As I began the process of preparing for this week’s assignments and I noticed that a great deal of emphasis was being put on personality trait testing, I have to say I was a little bit nervous as I have never really put much stock into those particular types of tests being very accurate. But after reading chapters 7 and 8 in our text Personality: Theory and Research, the article on Gordon Allport, and most specifically taking the self monitoring test myself and comparing the results given to what I already believed to be true about myself, I now have a better understanding about how these tests, along with an ability to gauge and monitor consistent patterns of behavior, feelings and thought (Cervone & Pervin, 2013, p. 232) can be a valuable tool in not only a scientific setting but in gaining self awareness.
I am writing this paper as a means of sharing my insights about personality trait theories as well as how these theories might help an individual gain insight into their relationships with themselves and others. I will also discuss the relationship between personality trait theories, psychoanalytic and humanistic theories and which of these are more effective in explaining human behavior. One of the largest insights I have gained through my research this week is the knowledge of the beliefs of Gordon Allport. His suggestion that the individual self is composed of the aspects that humans feel are the most essential interests me (Boeree, 2006).
By breaking down those aspects into seven separate functions, which include, sense of body, self-identity, self-esteem, self-extension, self-image, rational coping, and propriate striving (Boeree, 2006), Allport developed a means to better explain where human motives derive from. As we attempt to gain a firmer grasp on our ability to improve our relationships with friends, family and the people we interact with on a daily basis, as well as a better understanding of our own personality strengths and weaknesses, we gain needed insight by studying personality trait theories.
This gives us a better understanding of important areas that are key to healthy relationships. Two of those areas are communications and expectations. What we expect to receive from our relationships with others and how we communicate those expectations are vital in determining whether those relationships flourish or not.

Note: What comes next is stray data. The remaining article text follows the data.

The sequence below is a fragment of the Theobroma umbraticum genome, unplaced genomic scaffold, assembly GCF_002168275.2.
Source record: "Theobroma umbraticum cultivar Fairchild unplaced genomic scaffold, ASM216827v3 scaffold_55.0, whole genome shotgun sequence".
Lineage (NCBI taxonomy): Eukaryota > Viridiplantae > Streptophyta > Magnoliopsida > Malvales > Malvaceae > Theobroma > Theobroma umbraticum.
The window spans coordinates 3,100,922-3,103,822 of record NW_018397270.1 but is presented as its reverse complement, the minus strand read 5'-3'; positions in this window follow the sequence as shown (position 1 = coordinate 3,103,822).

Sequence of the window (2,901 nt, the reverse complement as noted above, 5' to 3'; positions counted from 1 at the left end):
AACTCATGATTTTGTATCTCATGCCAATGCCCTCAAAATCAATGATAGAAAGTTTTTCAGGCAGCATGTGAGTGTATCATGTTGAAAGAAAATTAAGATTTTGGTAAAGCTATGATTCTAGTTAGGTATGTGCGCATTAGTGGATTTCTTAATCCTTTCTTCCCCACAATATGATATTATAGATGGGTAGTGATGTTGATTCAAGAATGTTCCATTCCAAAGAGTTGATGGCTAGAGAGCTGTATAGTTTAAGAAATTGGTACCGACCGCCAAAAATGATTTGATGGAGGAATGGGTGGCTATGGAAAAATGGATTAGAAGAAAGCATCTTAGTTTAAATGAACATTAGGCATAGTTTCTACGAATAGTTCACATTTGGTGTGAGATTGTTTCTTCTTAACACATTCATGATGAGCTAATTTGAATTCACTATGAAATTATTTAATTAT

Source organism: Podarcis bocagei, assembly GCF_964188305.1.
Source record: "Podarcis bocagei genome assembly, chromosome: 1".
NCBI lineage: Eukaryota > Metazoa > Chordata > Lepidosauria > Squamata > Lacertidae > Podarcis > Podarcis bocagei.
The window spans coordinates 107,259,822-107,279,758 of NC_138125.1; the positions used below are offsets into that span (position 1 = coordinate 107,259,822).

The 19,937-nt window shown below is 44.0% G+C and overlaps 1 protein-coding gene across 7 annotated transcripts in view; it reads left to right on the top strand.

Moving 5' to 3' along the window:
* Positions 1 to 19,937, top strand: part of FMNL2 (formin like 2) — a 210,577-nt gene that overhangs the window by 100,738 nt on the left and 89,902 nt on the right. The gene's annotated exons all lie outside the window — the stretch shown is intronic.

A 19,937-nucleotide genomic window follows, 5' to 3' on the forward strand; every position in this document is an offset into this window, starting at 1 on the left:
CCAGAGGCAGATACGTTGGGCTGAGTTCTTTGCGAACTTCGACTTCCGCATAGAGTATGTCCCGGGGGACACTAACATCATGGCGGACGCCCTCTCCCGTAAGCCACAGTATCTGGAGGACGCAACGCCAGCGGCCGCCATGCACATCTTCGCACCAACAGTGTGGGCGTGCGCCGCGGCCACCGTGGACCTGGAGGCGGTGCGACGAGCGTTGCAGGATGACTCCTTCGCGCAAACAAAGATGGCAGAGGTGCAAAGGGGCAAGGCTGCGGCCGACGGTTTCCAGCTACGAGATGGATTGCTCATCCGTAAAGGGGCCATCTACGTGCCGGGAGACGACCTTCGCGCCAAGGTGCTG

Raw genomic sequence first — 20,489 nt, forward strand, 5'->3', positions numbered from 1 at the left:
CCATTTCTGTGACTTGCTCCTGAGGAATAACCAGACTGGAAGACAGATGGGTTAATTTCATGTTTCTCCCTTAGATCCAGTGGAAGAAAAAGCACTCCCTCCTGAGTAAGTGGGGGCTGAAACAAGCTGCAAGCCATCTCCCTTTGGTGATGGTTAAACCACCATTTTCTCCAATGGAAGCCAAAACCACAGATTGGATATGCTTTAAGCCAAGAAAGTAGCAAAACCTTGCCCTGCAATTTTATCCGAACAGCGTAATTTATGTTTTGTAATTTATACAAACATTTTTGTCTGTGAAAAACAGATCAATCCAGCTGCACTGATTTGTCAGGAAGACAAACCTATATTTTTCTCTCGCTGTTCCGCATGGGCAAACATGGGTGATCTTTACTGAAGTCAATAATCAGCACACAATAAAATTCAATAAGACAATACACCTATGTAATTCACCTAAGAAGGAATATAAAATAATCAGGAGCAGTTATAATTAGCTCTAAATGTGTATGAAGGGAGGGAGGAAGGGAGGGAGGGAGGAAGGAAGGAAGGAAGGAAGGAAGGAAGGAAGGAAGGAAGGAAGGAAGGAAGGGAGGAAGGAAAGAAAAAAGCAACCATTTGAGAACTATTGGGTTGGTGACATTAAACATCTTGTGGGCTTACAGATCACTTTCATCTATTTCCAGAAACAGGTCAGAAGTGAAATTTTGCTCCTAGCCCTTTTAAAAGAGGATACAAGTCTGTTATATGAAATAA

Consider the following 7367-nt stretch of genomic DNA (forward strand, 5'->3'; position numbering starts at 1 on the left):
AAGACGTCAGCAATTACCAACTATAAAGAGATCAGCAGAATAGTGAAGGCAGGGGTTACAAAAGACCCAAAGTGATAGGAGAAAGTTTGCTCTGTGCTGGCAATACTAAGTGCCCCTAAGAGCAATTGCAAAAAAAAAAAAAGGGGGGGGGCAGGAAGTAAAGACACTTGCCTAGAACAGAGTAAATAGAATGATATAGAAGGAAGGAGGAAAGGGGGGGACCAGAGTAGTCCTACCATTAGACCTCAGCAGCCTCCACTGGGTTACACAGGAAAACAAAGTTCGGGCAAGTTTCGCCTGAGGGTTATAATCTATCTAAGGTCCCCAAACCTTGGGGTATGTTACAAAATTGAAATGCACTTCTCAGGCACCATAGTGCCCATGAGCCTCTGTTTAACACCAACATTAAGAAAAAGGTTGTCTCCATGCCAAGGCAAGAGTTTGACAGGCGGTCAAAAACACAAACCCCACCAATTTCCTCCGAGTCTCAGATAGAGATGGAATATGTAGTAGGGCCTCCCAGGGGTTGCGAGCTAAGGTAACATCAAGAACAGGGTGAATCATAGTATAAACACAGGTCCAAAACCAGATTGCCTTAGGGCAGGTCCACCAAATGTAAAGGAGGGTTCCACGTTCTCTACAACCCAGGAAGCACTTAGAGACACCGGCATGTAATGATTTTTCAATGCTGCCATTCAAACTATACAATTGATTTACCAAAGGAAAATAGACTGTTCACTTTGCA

Our personality type has a great impact on both of those areas so it is important to be aware of our traits, what to build on, and what to work on letting go of. One of the main differences between the personality trait theories and the other theories we have studied thus far, such as psychoanalytic and humanistic theories, is that the personality trait theory approach individual’s differences. Trait theory seems to be more focused on measuring an individual’s personality characteristics and less focused on generalized behavior on average. I believe that the trait theory falls short of the humanistic theory in many ways, but in particular, it doesn’t seem to give as good a glimpse into how we develop the most basic of our personality traits. It also lacks in its ability to be as accurate a predictor of future behavior.
In my opinion, trait theory seems to be more of a tool to put a name on certain aspects of our personality, while the humanistic theory gives us a better understanding of our personality. In conclusion, I hope that I have included in this paper a thorough description of the information I have gained through my excursion through this week’s learning resources. My goal was to give you my opinion on the differences between trait theory and the other personality theories we have studied and how important it is to be able to not only learn as much as we can about why we act the way we do, but to learn how to react differently in the future. I now believe that, through better understanding of the many different theories discussed in this course and not developing and one tracked mind, this can be accomplished. References:
Cervone, D., & Pervin, L.A. (2013). Personality: Theory and research (12th Ed.). Hoboken, NJ. John Wiley & Sons, Inc. Boeree, C.G. (2013). Personality theories: Gordon Allport. Retrieved September 22, 2013 from http://webspace.ship.edu/cgboer/allport.html
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